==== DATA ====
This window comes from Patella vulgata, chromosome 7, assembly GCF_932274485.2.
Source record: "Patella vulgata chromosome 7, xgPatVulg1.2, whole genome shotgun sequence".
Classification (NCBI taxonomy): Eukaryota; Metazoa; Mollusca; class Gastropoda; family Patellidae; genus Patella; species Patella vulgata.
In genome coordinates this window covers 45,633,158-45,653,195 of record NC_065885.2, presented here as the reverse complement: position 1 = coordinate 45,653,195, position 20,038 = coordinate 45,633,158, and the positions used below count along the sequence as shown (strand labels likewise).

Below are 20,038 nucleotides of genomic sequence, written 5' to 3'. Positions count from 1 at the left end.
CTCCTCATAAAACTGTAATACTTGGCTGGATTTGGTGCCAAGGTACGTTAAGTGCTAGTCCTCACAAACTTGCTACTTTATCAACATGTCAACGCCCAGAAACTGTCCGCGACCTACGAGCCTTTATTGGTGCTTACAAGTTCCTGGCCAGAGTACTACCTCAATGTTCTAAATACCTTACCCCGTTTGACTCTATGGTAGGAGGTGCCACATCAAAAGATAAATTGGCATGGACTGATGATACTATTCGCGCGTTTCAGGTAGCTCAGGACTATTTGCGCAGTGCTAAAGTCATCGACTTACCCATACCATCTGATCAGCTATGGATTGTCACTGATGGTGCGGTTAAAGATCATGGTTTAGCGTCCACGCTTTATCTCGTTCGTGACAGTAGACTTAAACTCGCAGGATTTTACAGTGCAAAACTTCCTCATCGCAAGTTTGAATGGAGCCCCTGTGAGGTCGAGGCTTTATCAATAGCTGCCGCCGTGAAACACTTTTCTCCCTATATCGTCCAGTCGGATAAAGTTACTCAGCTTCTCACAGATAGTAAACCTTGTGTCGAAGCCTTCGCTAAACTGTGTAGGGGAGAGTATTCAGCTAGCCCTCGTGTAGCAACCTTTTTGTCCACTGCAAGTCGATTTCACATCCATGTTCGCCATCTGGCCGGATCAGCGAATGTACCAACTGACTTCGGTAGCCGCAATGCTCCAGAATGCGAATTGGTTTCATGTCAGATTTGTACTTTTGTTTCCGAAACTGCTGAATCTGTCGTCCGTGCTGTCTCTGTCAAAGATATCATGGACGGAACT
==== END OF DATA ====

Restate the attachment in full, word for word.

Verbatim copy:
This window comes from Patella vulgata, chromosome 7, assembly GCF_932274485.2.
Source record: "Patella vulgata chromosome 7, xgPatVulg1.2, whole genome shotgun sequence".
Classification (NCBI taxonomy): Eukaryota; Metazoa; Mollusca; class Gastropoda; family Patellidae; genus Patella; species Patella vulgata.
In genome coordinates this window covers 45,633,158-45,653,195 of record NC_065885.2, presented here as the reverse complement: position 1 = coordinate 45,653,195, position 20,038 = coordinate 45,633,158, and the positions used below count along the sequence as shown (strand labels likewise).

Below are 20,038 nucleotides of genomic sequence, written 5' to 3'. Positions count from 1 at the left end.
CTCCTCATAAAACTGTAATACTTGGCTGGATTTGGTGCCAAGGTACGTTAAGTGCTAGTCCTCACAAACTTGCTACTTTATCAACATGTCAACGCCCAGAAACTGTCCGCGACCTACGAGCCTTTATTGGTGCTTACAAGTTCCTGGCCAGAGTACTACCTCAATGTTCTAAATACCTTACCCCGTTTGACTCTATGGTAGGAGGTGCCACATCAAAAGATAAATTGGCATGGACTGATGATACTATTCGCGCGTTTCAGGTAGCTCAGGACTATTTGCGCAGTGCTAAAGTCATCGACTTACCCATACCATCTGATCAGCTATGGATTGTCACTGATGGTGCGGTTAAAGATCATGGTTTAGCGTCCACGCTTTATCTCGTTCGTGACAGTAGACTTAAACTCGCAGGATTTTACAGTGCAAAACTTCCTCATCGCAAGTTTGAATGGAGCCCCTGTGAGGTCGAGGCTTTATCAATAGCTGCCGCCGTGAAACACTTTTCTCCCTATATCGTCCAGTCGGATAAAGTTACTCAGCTTCTCACAGATAGTAAACCTTGTGTCGAAGCCTTCGCTAAACTGTGTAGGGGAGAGTATTCAGCTAGCCCTCGTGTAGCAACCTTTTTGTCCACTGCAAGTCGATTTCACATCCATGTTCGCCATCTGGCCGGATCAGCGAATGTACCAACTGACTTCGGTAGCCGCAATGCTCCAGAATGCGAATTGGTTTCATGTCAGATTTGTACTTTTGTTTCCGAAACTGCTGAATCTGTCGTCCGTGCTGTCTCTGTCAAAGATATCATGGACGGAACT